LONDON/MOSCOW (Reuters) - Official opinion conflicts with analysts’ views over whether production from Russia’s new oil fields can replace the fall from older deposits after record August output.
Analysts say the recent uptick might not be enough to offset stagnating western Siberia deposits, and it could be decades before sufficient infrastructure is in place to exploit new reserves in eastern Siberia.
“The real question is going to be how steep the decline comes...and what steps the Russian government is willing to take to improve investment in those fields,” said senior energy analyst Julian Lee at the Centre for Global Energy Studies.
Russia, the world’s second-largest exporter, produced 9.97 million barrels per day (mbpd) in August, up 0.6 percent from July and up 1.5 percent from August 2008, recovering after last year’s first drop in a decade.
Combined with Kazakh oil via the Transneft pipeline network, Russian daily exports for August, including railcars, seaborne shipments and delivery to China, averaged around 4.165 mbpd in August.
In 2008 Russia’s average oil output fell about one percent to 9.78 mbpd due to ageing reserves, volatile crude prices and heavy taxation that left producers little cash to invest in production maintenance and new fields.
Production bottomed out in December at 9.66 mbpd, but has risen each month since, coming in flat for May, after Russia raised output to support a struggling economy.
In June Deputy Prime Minister Igor Sechin said Russia would maintain or even increase oil production in the next three years, having stanched last year’s decline.
“We have no plans to reduce oil production in the next three years,” Sechin said at the time, adding, however, that output could fall if producers failed to make necessary investments.
But even at full steam, Russia is still selling less oil abroad than top exporter Saudi Arabia, whose production was just above 8 mbpd with estimated exports around 6 mbpd in August after cutting its output in line with agreed OPEC curbs.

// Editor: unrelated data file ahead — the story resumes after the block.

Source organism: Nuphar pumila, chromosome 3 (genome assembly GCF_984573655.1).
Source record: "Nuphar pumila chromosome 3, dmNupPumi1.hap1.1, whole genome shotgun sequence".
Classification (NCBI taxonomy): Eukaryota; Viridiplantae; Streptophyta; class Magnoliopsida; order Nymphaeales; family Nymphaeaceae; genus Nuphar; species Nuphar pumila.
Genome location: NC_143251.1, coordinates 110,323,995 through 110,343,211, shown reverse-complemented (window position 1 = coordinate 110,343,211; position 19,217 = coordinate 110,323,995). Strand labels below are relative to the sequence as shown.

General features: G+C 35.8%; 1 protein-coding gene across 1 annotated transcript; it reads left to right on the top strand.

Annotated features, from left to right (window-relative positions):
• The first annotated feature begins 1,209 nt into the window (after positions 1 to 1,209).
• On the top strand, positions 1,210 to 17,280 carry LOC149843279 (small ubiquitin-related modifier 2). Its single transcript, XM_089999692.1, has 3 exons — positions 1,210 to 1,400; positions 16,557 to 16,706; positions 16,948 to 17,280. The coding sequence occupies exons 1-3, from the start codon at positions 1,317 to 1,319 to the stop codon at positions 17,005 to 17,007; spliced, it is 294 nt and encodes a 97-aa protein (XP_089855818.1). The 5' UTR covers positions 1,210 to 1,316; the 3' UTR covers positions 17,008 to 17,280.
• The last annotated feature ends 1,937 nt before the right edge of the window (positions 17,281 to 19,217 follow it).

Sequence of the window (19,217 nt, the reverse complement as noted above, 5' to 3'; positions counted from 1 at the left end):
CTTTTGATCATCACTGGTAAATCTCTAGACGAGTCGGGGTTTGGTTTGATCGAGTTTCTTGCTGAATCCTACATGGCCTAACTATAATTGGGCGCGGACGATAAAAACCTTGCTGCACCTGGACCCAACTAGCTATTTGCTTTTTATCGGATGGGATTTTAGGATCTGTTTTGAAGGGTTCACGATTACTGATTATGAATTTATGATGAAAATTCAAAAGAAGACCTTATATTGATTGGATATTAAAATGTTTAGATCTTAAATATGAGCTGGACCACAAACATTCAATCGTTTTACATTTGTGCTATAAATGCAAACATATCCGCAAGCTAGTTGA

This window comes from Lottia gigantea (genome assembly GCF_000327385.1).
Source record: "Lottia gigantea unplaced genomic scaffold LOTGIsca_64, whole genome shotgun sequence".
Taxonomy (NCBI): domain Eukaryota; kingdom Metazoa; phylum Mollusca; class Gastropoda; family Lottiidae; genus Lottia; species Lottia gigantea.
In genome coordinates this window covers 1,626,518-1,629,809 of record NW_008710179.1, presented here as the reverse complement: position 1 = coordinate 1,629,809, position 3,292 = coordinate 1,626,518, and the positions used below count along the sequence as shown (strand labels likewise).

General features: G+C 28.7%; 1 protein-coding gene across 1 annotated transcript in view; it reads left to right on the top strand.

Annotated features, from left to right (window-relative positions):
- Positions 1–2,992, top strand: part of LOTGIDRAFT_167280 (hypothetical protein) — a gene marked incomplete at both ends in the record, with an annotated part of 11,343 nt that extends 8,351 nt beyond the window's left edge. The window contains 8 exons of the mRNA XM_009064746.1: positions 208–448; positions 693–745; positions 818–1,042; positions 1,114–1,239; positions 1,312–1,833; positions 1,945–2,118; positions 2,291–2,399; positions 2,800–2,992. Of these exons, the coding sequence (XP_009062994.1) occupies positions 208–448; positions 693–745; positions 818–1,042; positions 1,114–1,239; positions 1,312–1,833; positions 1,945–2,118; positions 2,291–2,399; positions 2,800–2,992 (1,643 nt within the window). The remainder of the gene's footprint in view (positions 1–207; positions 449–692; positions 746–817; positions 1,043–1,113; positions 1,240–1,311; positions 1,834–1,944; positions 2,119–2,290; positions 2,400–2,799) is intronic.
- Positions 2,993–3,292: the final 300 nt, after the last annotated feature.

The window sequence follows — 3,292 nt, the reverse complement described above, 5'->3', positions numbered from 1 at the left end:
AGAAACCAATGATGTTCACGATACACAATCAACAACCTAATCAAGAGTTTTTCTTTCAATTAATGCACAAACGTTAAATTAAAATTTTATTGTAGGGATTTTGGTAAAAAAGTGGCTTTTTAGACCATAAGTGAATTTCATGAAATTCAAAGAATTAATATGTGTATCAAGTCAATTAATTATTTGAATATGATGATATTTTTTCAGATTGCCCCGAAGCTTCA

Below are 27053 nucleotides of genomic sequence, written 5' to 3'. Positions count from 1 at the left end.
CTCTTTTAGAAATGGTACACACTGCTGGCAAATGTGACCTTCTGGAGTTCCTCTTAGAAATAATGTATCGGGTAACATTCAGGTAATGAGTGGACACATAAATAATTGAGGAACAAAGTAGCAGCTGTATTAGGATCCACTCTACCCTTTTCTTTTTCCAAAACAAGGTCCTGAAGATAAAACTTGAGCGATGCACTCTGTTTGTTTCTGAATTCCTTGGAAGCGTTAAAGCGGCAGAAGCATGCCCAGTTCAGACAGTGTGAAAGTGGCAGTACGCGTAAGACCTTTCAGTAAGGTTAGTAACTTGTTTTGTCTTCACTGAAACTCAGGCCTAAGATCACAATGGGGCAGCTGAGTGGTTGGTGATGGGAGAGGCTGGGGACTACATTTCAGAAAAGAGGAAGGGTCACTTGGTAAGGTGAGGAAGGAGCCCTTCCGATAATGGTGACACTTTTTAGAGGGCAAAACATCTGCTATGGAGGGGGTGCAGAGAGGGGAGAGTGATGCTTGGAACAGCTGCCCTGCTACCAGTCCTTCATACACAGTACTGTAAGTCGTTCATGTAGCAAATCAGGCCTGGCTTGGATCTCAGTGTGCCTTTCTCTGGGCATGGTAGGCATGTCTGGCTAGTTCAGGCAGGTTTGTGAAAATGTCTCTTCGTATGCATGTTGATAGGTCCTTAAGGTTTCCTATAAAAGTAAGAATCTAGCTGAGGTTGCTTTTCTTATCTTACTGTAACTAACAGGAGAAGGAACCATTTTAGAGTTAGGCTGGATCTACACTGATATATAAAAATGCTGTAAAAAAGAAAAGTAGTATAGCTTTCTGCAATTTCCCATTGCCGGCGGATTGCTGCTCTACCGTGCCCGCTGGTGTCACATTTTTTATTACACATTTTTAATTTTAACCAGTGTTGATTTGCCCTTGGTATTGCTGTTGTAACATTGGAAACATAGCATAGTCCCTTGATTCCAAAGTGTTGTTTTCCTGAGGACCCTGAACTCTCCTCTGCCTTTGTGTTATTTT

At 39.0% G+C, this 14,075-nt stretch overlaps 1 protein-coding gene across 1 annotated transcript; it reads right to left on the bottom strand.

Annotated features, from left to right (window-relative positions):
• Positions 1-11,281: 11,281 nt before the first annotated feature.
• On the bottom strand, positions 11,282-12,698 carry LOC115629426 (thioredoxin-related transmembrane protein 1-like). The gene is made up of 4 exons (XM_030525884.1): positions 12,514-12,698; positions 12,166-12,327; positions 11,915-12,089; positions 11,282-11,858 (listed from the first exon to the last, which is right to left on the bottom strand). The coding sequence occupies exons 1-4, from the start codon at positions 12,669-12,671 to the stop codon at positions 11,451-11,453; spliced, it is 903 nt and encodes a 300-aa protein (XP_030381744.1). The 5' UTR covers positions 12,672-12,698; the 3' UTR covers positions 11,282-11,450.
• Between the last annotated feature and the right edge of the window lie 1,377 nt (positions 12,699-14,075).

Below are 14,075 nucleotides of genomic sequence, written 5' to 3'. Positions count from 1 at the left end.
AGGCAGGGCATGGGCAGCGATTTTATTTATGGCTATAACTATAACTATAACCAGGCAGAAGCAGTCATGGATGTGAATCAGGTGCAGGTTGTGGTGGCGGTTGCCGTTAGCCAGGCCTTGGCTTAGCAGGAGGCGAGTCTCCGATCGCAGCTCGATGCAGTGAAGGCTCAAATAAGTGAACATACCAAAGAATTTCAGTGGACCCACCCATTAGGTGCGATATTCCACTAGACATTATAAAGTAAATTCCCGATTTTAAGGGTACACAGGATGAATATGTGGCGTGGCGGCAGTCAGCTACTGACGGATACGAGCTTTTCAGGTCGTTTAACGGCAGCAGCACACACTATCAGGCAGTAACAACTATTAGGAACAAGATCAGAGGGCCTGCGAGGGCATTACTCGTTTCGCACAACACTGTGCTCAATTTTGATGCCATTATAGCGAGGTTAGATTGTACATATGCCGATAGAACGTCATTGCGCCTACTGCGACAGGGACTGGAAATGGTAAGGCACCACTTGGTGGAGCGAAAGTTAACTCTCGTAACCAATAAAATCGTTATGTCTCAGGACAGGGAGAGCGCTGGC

Lee at CGES foresees for Russia in 2009 “a year-on-year increase of maybe a couple hundred thousand bpd this year at best, with an awful lot of this getting lost in offsetting the western Siberian decline.”
Russia launched its Vankor project in the Arctic north last month with loans from Beijing to build pipelines for delivery into China by 2011, and expected peak production of 510,000 bpd in 2014.
“Vankor say they will do 250,000 bpd next year, but unless you’re bringing on very sizeable fields every year, the five percent decline rate in western Siberia will take that out,” said Russian oil analyst Oswald Clint of Sanford Bernstein.
Clint said he expects volumes to weaken through the end of 2009 and into 2010.
Investors generally expect oil and gas companies to replace more than 100 percent of annual production as a sign of growth, but analysts said a mineral extraction tax (MET) and export duties, rather than a profit-based tax, hinders needed investment in existing deposits.
“They need to eliminate either the MET or the upstream duty on crude and allow these companies to accumulate not just more cash flow for more maintenance, but also cash to shift over into eastern Siberia and the Arctic Coast,” Clint said.
Last month the head of Russia’s pipeline monopoly Transneft (TRNF_p.MM) said oil output for 2009 would not be less than in 2008.
“It is quite absolutely clear that the volume of oil output will remain no lower than last year’s levels,” said Nikolai Tokarev. “There is every reason to say this, people in the oil sector will confirm this.”
At the end of July Russia-based analysts at Renaissance Capital said the recent fields to come on stream were long in the making and unlikely to push up the yearly average, but on Thursday they recalculated their assessment.
“Following the industry’s recent strong performance, we upgrade our 2009 liquids production growth forecast for Russia to +0.3 percent YoY in tonnes (from -1.1 percent), or +0.6 percent in barrels-per-day terms.”
The oil and gas industry provides for about half of Russia’s federal budget.
Additional reporting by Gleb Gorodyankin in Moscow, editing by Sue Thomas